FOR YOUR CONSIDERATION
I have always had a fondness for movies where the film business skewers itself, FOR YOUR CONSIDERATION ($28) is a droll little comedy that does just that. Although more structured than their mock documentaries, FOR YOUR CONSIDERATION comes from Christopher Guest & Eugene Levy, the team responsible for the likes of BEST IN SHOW, A MIGHTY WIND and WAITING FOR GUFFMAN. What FOR YOUR CONSIDERATION does best is show the idiocy of the movie business, and how even those with a modicum of artistic integrity can get swept up into the publicity and tabloid journalism and be turned into a true Hollywood phony.
The basic premise of FOR YOUR CONSIDERATION tells the story of a small independent picture called Home For Purim, which features a cast made up primarily of new talent and little known character actors, who get caught up in the "Oscar" buzz. Even before the film is in the can, an Internet rumor places the film’s leading lady as an early contender for Best Actress. As expected, the rumor takes on a life of its own in the press, snowballing into rumors of multiple Academy Award nominations, which attracts major studio interest in the project, and the inevitable changes that studios always demand at the sacrifice of artistic vision.
The cast of FOR YOUR CONSIDERATION features a number of familiar faces from the stock company of BEST IN SHOW, A MIGHTY WIND and WAITING FOR GUFFMAN. Look for Catherine O'Hara, Stephen Rannazzisi, Ed Begley Jr., Eugene Levy, Harry Shearer, Christopher Moynihan, Christopher Guest, John Michael Higgins, Carrie Aizley, Stephanie Courtney, Suzy Nakamura, Jim Piddock, Jane Morris, Jennifer Coolidge, Jordan Black, Parker Posey, Paul Dooley, John Krasinski, Don Lake, Michael Hitchcock, Lauri Johnson, Simon Helberg, Rachael Harris, David Blasucci, Sandra Oh, Richard Kind, Bob Balaban, Michael McKean, Ari Graynor, Scott Adsit, Fred Willard, Jane Lynch, Mary McCormack, Shawn Christian, Deborah Theaker, Nina Conti, Scott Williamson, Sarah Shahi, Steven M. Porter, Ricky Gervais, Larry Miller and Craig Bierko amongst the enormous ensemble cast.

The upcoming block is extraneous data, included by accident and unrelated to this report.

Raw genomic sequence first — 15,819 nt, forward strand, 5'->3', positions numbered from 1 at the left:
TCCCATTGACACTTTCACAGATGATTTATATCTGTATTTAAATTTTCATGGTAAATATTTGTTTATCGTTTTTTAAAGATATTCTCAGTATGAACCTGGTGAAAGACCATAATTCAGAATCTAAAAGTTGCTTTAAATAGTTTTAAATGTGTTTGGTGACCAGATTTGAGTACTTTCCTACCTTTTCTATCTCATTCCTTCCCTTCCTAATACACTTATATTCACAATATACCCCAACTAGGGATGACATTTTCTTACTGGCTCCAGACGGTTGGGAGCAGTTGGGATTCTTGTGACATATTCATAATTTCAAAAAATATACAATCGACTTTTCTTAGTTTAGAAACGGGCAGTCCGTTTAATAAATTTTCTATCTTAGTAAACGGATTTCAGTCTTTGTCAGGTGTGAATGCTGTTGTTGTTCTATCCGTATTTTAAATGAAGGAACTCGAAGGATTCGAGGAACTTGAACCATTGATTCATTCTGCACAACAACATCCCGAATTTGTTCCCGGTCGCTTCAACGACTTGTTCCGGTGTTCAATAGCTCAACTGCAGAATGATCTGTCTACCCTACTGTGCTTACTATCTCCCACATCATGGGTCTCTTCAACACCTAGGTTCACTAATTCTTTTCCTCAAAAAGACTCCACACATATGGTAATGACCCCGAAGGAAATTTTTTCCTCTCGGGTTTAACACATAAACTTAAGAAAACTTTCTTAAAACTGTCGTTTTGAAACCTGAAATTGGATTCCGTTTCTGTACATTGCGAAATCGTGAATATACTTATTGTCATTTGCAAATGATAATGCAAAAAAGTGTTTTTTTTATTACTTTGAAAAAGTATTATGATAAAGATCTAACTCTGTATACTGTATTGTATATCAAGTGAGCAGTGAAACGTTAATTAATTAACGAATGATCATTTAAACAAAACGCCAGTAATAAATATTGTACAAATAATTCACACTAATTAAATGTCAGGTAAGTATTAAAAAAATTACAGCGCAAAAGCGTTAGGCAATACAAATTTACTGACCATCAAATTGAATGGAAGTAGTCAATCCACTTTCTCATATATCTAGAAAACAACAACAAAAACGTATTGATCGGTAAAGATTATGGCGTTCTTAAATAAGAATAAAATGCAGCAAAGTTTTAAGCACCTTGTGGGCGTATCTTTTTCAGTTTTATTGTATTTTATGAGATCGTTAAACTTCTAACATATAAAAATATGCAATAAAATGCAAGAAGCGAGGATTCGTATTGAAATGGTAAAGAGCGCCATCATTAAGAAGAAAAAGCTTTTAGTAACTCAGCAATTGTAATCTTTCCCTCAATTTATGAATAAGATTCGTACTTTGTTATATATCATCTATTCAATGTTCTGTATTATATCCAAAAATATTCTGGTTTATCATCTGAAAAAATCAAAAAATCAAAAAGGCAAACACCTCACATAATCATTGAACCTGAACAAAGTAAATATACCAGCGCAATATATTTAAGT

Warner Home Video has made FOR YOUR CONSIDERATION available on DVD in a 1.78:1 wide screen presentation that features the anamorphic enhancement for 16:9 displays. FOR YOUR CONSIDERATION is obviously an inexpensive production shot on 16mm and pretty much looks as you might expect. The image is pretty consistently grainy, but not horribly so. Sharpness and image detail generally ranges from good to very good, but there is nothing exemplary about the cinematography, not to mention there is a softness that creeps in and out throughout the film. Colors are generally rendered at a natural level of saturation, without flaws. Blacks are accurate, as are the whites contrast and shadow detail are more than respectable. The film elements are pretty much free from noticeable defects and digital compression artifacts are never a problem.
FOR YOUR CONSIDERATION comes with a fairly standard comedy mix in its 5.1 channels of Dolby Digital. Dialogue is the main focus of the sound design, with little activity in the outlying channels, except for a couple of purposely over-mixed and amusing moments. As expected, the dialogue is clean and fully intelligible. No other language tracks have been included on the DVD, but English, French and Spanish subtitles are provided.
Music underscores the basic interactive menus, which allow one access to the standard scene selection and set up features, as well as few nice extra features. Director/co-writer Christopher Guest and his co-writer Eugene Levy offer a running Audio Commentary. Eighteen Deleted/Alternate Scenes totaling thirty-eight minutes of material has also been included on the DVD, as has a Home For Purim Poster Gallery, in addition to a Theatrical trailer.
While maybe not quite as flat out funny as BEST IN SHOW, A MIGHTY WIND or WAITING FOR GUFFMAN; FOR YOUR CONSIDERATION proves to be an amusing look at the insanity of Hollywood anytime there is even a hint of that magic word "Oscar" being mentioned. Warner’s DVD looks and sounds just fine, but the film’s modest budget keeps the video portion to the presentation from being stellar.
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